The scientist Weston actually recommends exterminating the inhabitants of the planet to make room for humans, claiming “Your tribal life with its stone-age weapons and beehive huts, its primitive coracles and elementary social structure, has nothing to compare with our civilization – with our science, medicine and law, our armies, our architecture, our commerce, and our transport system which is rapidly annihilating space and time. Our right to supersede you is the right of the higher over the lower. Life … is greater than any system of morality; her claims are absolute. It is not by tribal taboos and copy-book maxims that she has pursued her relentless march from the amœba to man and from man to civilization.” (this was an idea seriously suggested in the 1920s and 1930s, but one which was perhaps seen for what it was after World War II). The businessman Dick Devine simply wants to exploit the inhabitants for profit. Only the hero, Elwin Ransom, is interested in them for who they are.
The science in Out of the Silent Planet is surprisingly good, considering that Lewis’s area of expertise was English literature. No doubt Lewis ran his ideas past the scientists at Magdalen College. There are some clangers in Lewis’s discussion of gravity onboard the spacecraft, and he no doubt knew that the theory of Martian canals was obsolete (although Robert A. Heinlein and Ray Bradbury were still using the idea of canals in the 1940s and 1950s). Lewis does an excellent job of explaining the impact of low gravity on Martian life, of pointing out that space is not “dark and cold,” and of describing the need for oxygen on the Martian surface.
“He learned from the sorn that he was right in thinking they were near the limits of the breathable. Already on the mountain fringe that borders the harandra and walls the handramit, or in the narrow depression along which their road led them, the air is of Himalayan rarity, ill breathing for a hross, and a few hundred feet higher, on the harandra proper, the true surface of the planet, it admits no life.”
Bringing in a specialist linguist (Elwin Ransom) to decipher the Martian language is a neat trick (and one repeated in Poul Anderson’s The High Crusade). Lewis’s friend J. R. R. Tolkien may have been an inspiration for this character.
Lewis’s special interest was Mediaeval and Renaissance literature. In Out of the Silent Planet he is taking the cosmology of Dante’s great trilogy (see my discussion of the Inferno, Purgatorio, and Paradiso) and putting it through a Copernican Revolution, while retaining the Christian worldview. Naïve correspondences with Dante should be resisted, however, since Lewis was not originally intending to write a trilogy. If one absolutely must draw links, Out of the Silent Planet would probably correspond to the Purgatorio, with its emphasis on permissible vs wrongful desires.
Goodreads rates this ground-breaking novel 3.92. I’m giving it four and a half stars.
A few years ago, I blogged about fairy tales. “About once every hundred years some wiseacre gets up and tries to banish the fairy tale,” C.S. Lewis wrote in 1952, and Richard Dawkins had done exactly that.
Fairy tales are stories that have stood the test of time, and that means they have power. That power can be harnessed to teach science to children, but I don’t want to talk about that today; I want to talk about fairy tale retellings, which have become popular again in recent years.
It seems that Einstein did not say “If you want your children to be intelligent, read them fairy tales” – but fairy tales do develop the imagination and speak to the human heart. And retellings keep fairy tales fresh.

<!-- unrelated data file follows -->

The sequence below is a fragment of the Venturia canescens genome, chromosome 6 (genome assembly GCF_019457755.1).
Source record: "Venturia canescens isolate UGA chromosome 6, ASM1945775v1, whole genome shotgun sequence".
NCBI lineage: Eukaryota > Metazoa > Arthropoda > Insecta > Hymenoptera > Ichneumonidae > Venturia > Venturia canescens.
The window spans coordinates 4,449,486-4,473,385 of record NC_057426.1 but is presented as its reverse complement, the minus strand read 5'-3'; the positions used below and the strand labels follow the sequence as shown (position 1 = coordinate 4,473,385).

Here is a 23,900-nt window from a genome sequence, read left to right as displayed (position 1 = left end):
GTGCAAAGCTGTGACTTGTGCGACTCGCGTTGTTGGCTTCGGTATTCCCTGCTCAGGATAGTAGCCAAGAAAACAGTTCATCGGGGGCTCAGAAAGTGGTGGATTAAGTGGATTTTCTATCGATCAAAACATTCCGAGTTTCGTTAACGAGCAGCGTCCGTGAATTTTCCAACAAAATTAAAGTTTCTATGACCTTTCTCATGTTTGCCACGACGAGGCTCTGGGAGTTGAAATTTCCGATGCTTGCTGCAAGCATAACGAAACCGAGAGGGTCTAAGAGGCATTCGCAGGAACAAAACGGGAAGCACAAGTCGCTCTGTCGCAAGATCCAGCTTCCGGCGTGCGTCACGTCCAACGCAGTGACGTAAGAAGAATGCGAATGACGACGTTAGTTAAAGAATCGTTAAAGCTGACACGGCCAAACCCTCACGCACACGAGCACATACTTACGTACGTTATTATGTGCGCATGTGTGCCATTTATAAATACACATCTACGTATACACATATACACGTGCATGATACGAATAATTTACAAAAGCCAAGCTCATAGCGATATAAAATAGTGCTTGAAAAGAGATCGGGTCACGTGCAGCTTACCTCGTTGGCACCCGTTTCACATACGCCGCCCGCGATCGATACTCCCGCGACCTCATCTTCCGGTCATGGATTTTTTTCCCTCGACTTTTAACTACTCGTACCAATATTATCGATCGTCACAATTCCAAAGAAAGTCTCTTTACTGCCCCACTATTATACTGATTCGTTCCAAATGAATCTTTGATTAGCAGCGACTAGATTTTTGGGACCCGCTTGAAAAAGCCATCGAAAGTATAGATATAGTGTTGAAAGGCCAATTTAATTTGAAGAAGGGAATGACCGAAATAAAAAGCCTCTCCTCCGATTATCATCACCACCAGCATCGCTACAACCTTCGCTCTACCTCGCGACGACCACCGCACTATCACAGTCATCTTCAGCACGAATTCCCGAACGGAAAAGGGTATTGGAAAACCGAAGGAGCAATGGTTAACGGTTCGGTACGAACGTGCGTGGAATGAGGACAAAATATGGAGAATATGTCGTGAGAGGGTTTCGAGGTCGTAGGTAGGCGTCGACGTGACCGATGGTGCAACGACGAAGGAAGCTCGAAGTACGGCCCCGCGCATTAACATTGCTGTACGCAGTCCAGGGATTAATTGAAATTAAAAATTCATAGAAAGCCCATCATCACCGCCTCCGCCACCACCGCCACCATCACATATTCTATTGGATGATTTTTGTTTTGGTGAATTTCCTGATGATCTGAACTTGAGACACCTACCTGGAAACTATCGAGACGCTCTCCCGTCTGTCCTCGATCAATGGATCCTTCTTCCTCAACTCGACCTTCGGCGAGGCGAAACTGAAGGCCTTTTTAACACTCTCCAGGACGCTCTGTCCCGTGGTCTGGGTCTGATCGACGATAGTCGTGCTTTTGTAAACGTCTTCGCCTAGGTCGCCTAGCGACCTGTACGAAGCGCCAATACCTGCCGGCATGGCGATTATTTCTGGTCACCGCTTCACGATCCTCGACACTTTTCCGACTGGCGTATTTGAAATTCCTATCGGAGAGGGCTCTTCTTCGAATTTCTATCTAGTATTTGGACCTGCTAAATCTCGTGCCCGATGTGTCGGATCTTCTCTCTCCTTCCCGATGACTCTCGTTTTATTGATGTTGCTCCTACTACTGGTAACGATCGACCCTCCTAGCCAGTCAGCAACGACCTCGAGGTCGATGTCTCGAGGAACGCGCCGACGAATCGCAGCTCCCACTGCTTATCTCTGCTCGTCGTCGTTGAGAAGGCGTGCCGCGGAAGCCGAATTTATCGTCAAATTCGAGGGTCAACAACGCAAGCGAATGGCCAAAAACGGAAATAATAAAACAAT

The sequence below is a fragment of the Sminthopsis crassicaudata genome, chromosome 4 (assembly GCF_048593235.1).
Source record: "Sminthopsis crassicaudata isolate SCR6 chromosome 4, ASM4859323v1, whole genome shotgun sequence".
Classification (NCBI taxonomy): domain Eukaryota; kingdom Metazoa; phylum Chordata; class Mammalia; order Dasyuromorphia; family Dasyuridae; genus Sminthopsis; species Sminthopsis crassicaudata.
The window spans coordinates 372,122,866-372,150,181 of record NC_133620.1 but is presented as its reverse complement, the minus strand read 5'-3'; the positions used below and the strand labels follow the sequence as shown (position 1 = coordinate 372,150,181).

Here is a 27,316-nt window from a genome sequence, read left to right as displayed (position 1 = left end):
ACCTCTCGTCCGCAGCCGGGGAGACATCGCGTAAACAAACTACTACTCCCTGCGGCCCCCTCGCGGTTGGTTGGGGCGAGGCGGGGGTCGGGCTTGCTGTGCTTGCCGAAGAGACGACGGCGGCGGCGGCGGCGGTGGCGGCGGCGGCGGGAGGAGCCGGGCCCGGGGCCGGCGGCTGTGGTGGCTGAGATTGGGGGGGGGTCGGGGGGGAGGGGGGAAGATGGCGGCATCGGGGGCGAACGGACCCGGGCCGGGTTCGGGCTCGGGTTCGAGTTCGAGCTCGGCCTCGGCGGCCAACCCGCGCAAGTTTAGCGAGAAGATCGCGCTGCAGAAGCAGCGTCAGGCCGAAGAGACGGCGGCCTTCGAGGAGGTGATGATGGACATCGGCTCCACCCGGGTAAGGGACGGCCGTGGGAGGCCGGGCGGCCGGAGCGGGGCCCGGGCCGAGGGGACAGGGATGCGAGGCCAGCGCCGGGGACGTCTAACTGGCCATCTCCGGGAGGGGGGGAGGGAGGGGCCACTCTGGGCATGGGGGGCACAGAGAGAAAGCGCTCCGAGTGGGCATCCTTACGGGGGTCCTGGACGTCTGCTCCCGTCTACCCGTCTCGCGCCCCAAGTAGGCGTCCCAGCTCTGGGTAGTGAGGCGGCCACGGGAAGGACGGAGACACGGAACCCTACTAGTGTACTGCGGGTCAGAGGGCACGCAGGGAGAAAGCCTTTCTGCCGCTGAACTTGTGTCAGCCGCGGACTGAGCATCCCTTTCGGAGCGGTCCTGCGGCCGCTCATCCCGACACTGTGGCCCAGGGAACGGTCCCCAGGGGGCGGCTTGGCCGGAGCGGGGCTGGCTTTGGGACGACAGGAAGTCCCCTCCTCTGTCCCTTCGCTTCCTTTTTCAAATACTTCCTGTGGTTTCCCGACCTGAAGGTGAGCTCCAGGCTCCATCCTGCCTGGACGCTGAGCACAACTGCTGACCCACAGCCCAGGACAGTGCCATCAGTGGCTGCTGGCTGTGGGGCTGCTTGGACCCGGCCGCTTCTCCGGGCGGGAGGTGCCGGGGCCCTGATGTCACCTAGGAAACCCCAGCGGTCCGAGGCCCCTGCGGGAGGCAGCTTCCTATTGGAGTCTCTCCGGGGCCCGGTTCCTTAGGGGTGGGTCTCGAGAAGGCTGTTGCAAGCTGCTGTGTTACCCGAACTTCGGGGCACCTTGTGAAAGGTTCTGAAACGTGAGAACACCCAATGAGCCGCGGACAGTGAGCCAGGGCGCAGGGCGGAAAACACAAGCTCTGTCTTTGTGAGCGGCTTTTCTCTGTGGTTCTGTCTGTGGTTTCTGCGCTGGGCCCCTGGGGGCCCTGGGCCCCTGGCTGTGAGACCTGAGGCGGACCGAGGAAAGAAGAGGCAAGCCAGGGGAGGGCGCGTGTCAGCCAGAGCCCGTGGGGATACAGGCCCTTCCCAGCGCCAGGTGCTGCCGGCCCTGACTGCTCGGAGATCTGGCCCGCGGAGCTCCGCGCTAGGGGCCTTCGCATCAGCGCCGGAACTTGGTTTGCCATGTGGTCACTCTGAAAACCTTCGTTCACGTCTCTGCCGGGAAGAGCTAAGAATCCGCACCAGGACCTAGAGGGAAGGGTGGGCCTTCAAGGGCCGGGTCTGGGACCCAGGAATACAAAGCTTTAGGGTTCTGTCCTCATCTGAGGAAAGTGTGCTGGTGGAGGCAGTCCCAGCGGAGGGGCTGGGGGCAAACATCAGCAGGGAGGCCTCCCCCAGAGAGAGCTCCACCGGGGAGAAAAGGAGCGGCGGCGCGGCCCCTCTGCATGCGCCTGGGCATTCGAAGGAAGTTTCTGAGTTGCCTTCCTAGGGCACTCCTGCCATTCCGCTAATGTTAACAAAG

Fairy tales are generally classified as fantasy, and most retold fairy tales fall within that genre too. Among my favourites are the dream-like novels of Patricia A. McKillip, including In the Forests of Serre (2003), which incorporates Slavic tales of Baba Yaga and the Firebird. In fact, pretty much everything that Patricia A. McKillip has written is superb.
“This Mortal Mountain” (1967), a novelette by Roger_Zelazny, collected in The Doors of His Face, the Lamps of His Mouth (1971) and This Mortal Mountain (2009)
Fairy tales can be retold as science fiction too. After all, “any sufficiently advanced technology is indistinguishable from magic.” In “This Mortal Mountain” (1967), Roger Zelazny mashes together Sleeping Beauty (or “Doornroosje” as I first learned to call it) with Dante’s Purgatorio, in a story of mountain-climbing on a distant planet: “‘A forty-mile-high mountain,’ I finally said, ‘is not a mountain. It is a world all by itself, which some dumb deity forgot to throw into orbit.’ … I looked back at the gray and lavender slopes and followed them upward once more again, until all color drained away, until the silhouette was black and jagged and the top still nowhere in sight, until my eyes stung and burned behind their protective glasses; and I saw clouds bumping up against that invincible outline, like icebergs in the sky, and I heard the howling of the retreating winds which had essayed to measure its grandeur with swiftness and, of course, had failed.”
The spell described in this novelette is purely technological, but yet the story reduces me to tears every time I read it: “The planes of her pale, high cheeks, wide forehead, small chin corresponded in an unsettling fashion with certain simple theorems which comprise the geometry of my heart.”
The Lunar Chronicles, which I have not read, are a series of young adult science fiction fairy tale retellings, so the science fiction spin still exists.
Many fairy tales were originally intended to be scary. The terror of walking through a wolf-infested forest armed with, at most, a knife for protection is something that is difficult to imagine today, when Canis lupus is so much less common in the wild than it used to be. Deliberately swimming in shark-infested waters is perhaps the closest modern equivalent. Added to the wolves, bears, trolls, and giants, fairy tales also frequently have supernatural threats. In Faerie Tale (1988), Raymond E. Feist retells some Irish mythology as the straight horror it was perhaps once meant to be.